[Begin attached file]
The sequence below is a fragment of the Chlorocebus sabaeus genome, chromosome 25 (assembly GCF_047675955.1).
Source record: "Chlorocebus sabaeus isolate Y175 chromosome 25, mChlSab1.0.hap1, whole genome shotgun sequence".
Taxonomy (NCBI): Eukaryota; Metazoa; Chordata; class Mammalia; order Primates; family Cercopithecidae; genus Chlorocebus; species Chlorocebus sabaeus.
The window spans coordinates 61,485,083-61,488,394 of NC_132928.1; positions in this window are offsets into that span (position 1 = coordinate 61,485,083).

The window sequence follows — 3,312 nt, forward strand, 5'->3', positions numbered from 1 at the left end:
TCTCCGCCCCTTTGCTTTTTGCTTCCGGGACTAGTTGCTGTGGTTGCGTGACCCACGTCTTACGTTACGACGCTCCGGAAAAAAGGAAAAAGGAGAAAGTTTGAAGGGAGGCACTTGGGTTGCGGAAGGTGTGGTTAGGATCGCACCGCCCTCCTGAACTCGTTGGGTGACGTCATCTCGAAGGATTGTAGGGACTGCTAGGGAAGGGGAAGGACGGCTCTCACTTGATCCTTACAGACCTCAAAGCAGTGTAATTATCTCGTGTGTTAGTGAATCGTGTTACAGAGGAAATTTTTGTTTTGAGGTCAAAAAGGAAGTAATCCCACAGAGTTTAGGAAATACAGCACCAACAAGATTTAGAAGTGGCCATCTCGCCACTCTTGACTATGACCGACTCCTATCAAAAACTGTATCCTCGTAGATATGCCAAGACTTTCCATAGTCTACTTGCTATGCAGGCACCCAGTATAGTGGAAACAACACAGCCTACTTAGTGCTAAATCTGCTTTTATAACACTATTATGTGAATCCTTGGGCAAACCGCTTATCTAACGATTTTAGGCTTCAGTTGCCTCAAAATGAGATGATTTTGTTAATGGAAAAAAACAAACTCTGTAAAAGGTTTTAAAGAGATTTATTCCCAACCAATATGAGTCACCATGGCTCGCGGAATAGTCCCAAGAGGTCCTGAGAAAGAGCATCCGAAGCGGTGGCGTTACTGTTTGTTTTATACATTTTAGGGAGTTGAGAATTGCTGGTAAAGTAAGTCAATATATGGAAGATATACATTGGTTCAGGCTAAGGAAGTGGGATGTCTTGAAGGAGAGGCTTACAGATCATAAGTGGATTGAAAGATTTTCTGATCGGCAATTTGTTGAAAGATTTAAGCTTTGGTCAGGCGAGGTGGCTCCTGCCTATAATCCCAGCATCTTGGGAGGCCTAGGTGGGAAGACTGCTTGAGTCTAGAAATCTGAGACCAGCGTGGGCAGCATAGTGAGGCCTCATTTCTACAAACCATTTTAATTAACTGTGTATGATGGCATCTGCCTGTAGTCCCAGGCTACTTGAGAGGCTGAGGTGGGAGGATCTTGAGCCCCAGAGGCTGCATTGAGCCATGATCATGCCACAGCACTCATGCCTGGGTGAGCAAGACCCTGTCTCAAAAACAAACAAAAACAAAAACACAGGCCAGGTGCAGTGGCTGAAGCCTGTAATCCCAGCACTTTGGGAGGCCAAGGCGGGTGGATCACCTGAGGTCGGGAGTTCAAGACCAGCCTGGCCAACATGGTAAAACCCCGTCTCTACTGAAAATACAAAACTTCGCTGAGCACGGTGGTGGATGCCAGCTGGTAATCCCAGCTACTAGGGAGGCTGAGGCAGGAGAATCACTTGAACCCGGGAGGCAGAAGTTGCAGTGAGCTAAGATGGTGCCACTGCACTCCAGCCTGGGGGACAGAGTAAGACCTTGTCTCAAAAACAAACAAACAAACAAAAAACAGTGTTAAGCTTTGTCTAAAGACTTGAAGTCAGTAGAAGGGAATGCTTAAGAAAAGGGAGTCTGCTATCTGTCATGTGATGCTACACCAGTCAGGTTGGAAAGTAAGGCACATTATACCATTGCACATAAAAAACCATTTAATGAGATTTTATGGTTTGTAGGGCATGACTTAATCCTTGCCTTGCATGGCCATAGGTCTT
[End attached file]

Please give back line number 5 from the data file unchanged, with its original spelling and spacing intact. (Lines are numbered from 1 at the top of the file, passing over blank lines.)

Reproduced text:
The window sequence follows — 3,312 nt, forward strand, 5'->3', positions numbered from 1 at the left end: